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Will the U.S. Finally End the Death Penalty?

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In the past, abolition efforts have faced a backlash—but Gavin Newsom’s moratorium may be different.
The American death penalty is extraordinarily fragile, with death sentences and executions on the decline. Public support for the death penalty has diminished. The practice is increasingly marginalized around the world. California, with its disproportionately large share of American death-row inmates, announces an end to the death penalty. The year? 1972. That’s when the California Supreme Court declared the death penalty inconsistent with the state’s constitutional prohibition of cruel or unusual punishments—only to have the death penalty restored a year later through popular initiative and legislation.
On Wednesday, again, California walked back its commitment to the death penalty. Though not full-fledged abolition, Governor Gavin Newsom declared a moratorium on capital punishment lasting as long as his tenure in office, insisting that the California death penalty has been an “abject…

2 years on from mass execution, Saudi repression continues under new Crown Prince

Mohammed bin Salman
Two years since the Saudi authorities carried out a mass execution of 47 people, human rights organization Reprieve has warned of fresh repression in the Kingdom under the new Saudi Crown Prince, Mohammed bin Salman.

On 2nd January 2016, Saudi Arabia executed 47 people in one day. 

Among them were several political protesters and juveniles. 

Research by Reprieve has shown that in 2017, several smaller mass executions were carried out in the Kingdom, with 141 people executed overall. 

Some 70% of the year's executions were carried out after Mohammed bin Salman took power in June.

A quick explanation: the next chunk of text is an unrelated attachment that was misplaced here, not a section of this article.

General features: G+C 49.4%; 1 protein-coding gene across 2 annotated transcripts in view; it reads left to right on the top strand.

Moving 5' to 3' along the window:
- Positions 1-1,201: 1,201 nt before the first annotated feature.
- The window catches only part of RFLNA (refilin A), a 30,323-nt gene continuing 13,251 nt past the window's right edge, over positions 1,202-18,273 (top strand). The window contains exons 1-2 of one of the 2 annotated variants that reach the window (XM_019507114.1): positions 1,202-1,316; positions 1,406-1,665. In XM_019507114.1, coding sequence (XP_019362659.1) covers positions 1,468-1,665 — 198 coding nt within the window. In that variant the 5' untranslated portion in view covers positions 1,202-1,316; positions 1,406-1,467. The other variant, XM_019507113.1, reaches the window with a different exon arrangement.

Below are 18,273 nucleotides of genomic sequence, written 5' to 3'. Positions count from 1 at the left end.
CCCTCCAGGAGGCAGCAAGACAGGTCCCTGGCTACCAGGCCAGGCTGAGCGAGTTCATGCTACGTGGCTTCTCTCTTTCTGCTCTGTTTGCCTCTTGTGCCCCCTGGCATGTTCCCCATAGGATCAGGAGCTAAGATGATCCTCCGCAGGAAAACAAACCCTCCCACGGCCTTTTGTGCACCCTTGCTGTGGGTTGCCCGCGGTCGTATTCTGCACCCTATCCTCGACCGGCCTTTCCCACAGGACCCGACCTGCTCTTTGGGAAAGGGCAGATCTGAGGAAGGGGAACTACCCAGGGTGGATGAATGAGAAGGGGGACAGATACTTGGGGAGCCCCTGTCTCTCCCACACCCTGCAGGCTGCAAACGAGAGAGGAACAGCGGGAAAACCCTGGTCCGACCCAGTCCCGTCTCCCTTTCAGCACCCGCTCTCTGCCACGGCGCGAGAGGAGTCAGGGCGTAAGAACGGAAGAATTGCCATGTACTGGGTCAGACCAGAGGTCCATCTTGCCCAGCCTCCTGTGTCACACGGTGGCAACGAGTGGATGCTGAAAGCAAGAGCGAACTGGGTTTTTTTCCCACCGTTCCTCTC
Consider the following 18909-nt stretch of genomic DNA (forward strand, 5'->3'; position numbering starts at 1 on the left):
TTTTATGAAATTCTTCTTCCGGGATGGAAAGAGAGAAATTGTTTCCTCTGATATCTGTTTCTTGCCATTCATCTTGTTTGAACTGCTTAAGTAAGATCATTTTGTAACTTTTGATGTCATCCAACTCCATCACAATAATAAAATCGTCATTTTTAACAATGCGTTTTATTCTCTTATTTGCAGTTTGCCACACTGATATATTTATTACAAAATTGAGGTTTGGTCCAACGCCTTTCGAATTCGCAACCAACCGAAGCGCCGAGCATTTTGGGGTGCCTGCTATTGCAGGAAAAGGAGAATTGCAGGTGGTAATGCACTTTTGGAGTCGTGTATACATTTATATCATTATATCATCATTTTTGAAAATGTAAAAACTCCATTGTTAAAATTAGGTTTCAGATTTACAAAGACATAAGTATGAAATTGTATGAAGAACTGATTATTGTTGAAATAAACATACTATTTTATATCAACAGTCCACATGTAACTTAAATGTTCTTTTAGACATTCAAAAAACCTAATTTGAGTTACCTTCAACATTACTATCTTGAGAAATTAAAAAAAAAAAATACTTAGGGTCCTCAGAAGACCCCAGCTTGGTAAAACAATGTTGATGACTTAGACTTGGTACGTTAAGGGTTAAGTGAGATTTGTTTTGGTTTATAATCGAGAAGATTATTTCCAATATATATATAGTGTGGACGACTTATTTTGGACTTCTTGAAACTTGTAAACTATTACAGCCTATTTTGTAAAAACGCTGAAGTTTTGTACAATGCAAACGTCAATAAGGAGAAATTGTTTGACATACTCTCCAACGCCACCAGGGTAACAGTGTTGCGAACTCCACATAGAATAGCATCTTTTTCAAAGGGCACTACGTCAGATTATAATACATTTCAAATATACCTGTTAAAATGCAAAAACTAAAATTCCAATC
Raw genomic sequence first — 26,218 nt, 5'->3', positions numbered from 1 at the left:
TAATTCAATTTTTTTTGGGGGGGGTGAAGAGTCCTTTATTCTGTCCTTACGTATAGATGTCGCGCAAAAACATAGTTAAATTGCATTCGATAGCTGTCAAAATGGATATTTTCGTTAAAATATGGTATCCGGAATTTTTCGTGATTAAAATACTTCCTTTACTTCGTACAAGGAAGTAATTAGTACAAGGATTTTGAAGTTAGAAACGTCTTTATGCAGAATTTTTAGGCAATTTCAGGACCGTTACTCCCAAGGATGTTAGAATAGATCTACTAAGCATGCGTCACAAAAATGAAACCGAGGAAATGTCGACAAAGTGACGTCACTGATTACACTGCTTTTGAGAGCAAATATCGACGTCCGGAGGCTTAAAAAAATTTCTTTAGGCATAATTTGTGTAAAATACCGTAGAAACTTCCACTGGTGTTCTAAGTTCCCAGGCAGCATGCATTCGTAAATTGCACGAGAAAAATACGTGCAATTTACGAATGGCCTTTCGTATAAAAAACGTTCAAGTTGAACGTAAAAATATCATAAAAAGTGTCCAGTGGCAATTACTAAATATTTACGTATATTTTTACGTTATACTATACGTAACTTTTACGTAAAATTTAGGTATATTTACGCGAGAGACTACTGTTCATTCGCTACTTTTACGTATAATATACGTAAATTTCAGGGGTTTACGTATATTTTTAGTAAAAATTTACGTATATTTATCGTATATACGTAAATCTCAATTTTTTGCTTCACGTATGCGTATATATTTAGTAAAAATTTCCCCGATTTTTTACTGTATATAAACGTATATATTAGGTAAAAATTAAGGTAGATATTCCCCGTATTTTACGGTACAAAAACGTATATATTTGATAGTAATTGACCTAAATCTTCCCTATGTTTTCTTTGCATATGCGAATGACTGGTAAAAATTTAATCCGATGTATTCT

Reprieve has raised concerns for 14 political protesters who face imminent execution, after their death sentences were upheld in July 2017. 

The 14 were convicted on the basis of 'confessions' extracted through torture. Among them is a disabled man, Munir al-Adam, and a juvenile, Mujtaba al-Sweikat. 

The new year will see Crown Prince Mohammed bin Salman being hosted in London by Prime Minister Theresa May.

Commenting, Maya Foa, Director of Reprieve, said:

“Two years on from a mass execution that saw political protesters – including children – killed, the government of Saudi Arabia shows no interest in halting a brutal wave of repression. Hundreds of people have been executed in the last two years, and now several young protesters face imminent execution on Mohammed bin Salman’s watch. The international community – including Theresa May, who is soon to host the new Crown Prince – must hold him to his promises of ‘reform’ by demanding a halt to all executions immediately.” 

Source: Reprieve, January 2, 2018


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"One is absolutely sickened, not by the crimes that the wicked have committed,
but by the punishments that the good have inflicted." -- Oscar Wilde

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